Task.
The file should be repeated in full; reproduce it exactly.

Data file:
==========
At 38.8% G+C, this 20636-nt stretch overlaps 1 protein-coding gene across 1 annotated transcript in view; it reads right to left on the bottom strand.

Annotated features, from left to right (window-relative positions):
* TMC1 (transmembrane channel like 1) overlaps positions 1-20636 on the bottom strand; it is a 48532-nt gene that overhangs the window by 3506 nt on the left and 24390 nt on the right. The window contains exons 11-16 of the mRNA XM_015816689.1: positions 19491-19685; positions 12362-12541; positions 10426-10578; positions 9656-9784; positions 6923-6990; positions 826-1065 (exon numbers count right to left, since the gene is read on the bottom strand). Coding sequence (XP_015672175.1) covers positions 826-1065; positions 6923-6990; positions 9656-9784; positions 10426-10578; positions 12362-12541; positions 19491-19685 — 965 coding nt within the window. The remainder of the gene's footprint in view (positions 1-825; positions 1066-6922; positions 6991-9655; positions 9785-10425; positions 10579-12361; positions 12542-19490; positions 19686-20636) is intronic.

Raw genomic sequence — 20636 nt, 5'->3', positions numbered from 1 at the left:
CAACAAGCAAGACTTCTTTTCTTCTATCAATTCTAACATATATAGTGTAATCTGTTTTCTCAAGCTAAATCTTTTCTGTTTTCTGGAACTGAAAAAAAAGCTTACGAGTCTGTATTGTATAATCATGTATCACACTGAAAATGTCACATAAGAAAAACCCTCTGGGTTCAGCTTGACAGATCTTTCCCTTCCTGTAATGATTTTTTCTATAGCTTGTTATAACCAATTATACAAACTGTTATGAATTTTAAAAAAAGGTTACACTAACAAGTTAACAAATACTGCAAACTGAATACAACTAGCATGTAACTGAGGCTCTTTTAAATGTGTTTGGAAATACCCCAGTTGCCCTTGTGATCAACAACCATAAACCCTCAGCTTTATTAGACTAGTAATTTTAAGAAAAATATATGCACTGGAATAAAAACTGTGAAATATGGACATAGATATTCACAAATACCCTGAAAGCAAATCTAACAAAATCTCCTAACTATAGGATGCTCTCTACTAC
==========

At 38.8% G+C, this 20636-nt stretch overlaps 1 protein-coding gene across 1 annotated transcript in view; it reads right to left on the bottom strand.

Annotated features, from left to right (window-relative positions):
* TMC1 (transmembrane channel like 1) overlaps positions 1-20636 on the bottom strand; it is a 48532-nt gene that overhangs the window by 3506 nt on the left and 24390 nt on the right. The window contains exons 11-16 of the mRNA XM_015816689.1: positions 19491-19685; positions 12362-12541; positions 10426-10578; positions 9656-9784; positions 6923-6990; positions 826-1065 (exon numbers count right to left, since the gene is read on the bottom strand). Coding sequence (XP_015672175.1) covers positions 826-1065; positions 6923-6990; positions 9656-9784; positions 10426-10578; positions 12362-12541; positions 19491-19685 — 965 coding nt within the window. The remainder of the gene's footprint in view (positions 1-825; positions 1066-6922; positions 6991-9655; positions 9785-10425; positions 10579-12361; positions 12542-19490; positions 19686-20636) is intronic.

Raw genomic sequence — 20636 nt, 5'->3', positions numbered from 1 at the left:
CAACAAGCAAGACTTCTTTTCTTCTATCAATTCTAACATATATAGTGTAATCTGTTTTCTCAAGCTAAATCTTTTCTGTTTTCTGGAACTGAAAAAAAAGCTTACGAGTCTGTATTGTATAATCATGTATCACACTGAAAATGTCACATAAGAAAAACCCTCTGGGTTCAGCTTGACAGATCTTTCCCTTCCTGTAATGATTTTTTCTATAGCTTGTTATAACCAATTATACAAACTGTTATGAATTTTAAAAAAAGGTTACACTAACAAGTTAACAAATACTGCAAACTGAATACAACTAGCATGTAACTGAGGCTCTTTTAAATGTGTTTGGAAATACCCCAGTTGCCCTTGTGATCAACAACCATAAACCCTCAGCTTTATTAGACTAGTAATTTTAAGAAAAATATATGCACTGGAATAAAAACTGTGAAATATGGACATAGATATTCACAAATACCCTGAAAGCAAATCTAACAAAATCTCCTAACTATAGGATGCTCTCTACTAC